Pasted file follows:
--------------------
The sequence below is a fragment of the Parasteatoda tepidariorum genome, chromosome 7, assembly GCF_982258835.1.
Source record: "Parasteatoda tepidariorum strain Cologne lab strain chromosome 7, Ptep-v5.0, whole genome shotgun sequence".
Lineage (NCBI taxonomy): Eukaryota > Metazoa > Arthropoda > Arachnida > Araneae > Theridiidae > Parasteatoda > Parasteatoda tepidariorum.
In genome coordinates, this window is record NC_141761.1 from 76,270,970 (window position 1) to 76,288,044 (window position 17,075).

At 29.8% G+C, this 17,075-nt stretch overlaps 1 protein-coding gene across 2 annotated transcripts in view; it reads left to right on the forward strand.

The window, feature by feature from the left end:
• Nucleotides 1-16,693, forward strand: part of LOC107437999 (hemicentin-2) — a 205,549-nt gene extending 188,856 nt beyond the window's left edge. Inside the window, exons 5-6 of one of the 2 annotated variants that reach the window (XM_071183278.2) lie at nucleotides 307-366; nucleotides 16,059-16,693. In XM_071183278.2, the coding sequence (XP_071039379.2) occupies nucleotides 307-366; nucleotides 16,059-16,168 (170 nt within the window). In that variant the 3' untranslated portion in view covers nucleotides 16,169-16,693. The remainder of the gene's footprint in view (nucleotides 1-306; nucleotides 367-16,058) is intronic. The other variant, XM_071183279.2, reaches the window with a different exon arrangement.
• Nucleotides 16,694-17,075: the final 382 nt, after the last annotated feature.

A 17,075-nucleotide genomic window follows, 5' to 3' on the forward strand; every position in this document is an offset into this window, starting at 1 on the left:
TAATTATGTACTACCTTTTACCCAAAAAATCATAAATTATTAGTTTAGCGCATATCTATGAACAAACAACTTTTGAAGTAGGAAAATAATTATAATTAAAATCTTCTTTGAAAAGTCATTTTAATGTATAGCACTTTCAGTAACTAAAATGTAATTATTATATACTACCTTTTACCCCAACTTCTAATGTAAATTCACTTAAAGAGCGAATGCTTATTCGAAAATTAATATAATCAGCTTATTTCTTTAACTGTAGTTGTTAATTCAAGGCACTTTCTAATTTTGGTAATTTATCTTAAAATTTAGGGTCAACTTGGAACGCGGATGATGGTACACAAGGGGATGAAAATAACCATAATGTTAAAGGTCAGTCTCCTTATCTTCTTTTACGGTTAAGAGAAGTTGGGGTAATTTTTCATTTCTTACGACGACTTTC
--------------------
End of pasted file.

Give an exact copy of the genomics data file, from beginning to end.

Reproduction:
The sequence below is a fragment of the Parasteatoda tepidariorum genome, chromosome 7, assembly GCF_982258835.1.
Source record: "Parasteatoda tepidariorum strain Cologne lab strain chromosome 7, Ptep-v5.0, whole genome shotgun sequence".
Lineage (NCBI taxonomy): Eukaryota > Metazoa > Arthropoda > Arachnida > Araneae > Theridiidae > Parasteatoda > Parasteatoda tepidariorum.
In genome coordinates, this window is record NC_141761.1 from 76,270,970 (window position 1) to 76,288,044 (window position 17,075).

At 29.8% G+C, this 17,075-nt stretch overlaps 1 protein-coding gene across 2 annotated transcripts in view; it reads left to right on the forward strand.

The window, feature by feature from the left end:
• Nucleotides 1-16,693, forward strand: part of LOC107437999 (hemicentin-2) — a 205,549-nt gene extending 188,856 nt beyond the window's left edge. Inside the window, exons 5-6 of one of the 2 annotated variants that reach the window (XM_071183278.2) lie at nucleotides 307-366; nucleotides 16,059-16,693. In XM_071183278.2, the coding sequence (XP_071039379.2) occupies nucleotides 307-366; nucleotides 16,059-16,168 (170 nt within the window). In that variant the 3' untranslated portion in view covers nucleotides 16,169-16,693. The remainder of the gene's footprint in view (nucleotides 1-306; nucleotides 367-16,058) is intronic. The other variant, XM_071183279.2, reaches the window with a different exon arrangement.
• Nucleotides 16,694-17,075: the final 382 nt, after the last annotated feature.

A 17,075-nucleotide genomic window follows, 5' to 3' on the forward strand; every position in this document is an offset into this window, starting at 1 on the left:
TAATTATGTACTACCTTTTACCCAAAAAATCATAAATTATTAGTTTAGCGCATATCTATGAACAAACAACTTTTGAAGTAGGAAAATAATTATAATTAAAATCTTCTTTGAAAAGTCATTTTAATGTATAGCACTTTCAGTAACTAAAATGTAATTATTATATACTACCTTTTACCCCAACTTCTAATGTAAATTCACTTAAAGAGCGAATGCTTATTCGAAAATTAATATAATCAGCTTATTTCTTTAACTGTAGTTGTTAATTCAAGGCACTTTCTAATTTTGGTAATTTATCTTAAAATTTAGGGTCAACTTGGAACGCGGATGATGGTACACAAGGGGATGAAAATAACCATAATGTTAAAGGTCAGTCTCCTTATCTTCTTTTACGGTTAAGAGAAGTTGGGGTAATTTTTCATTTCTTACGACGACTTTC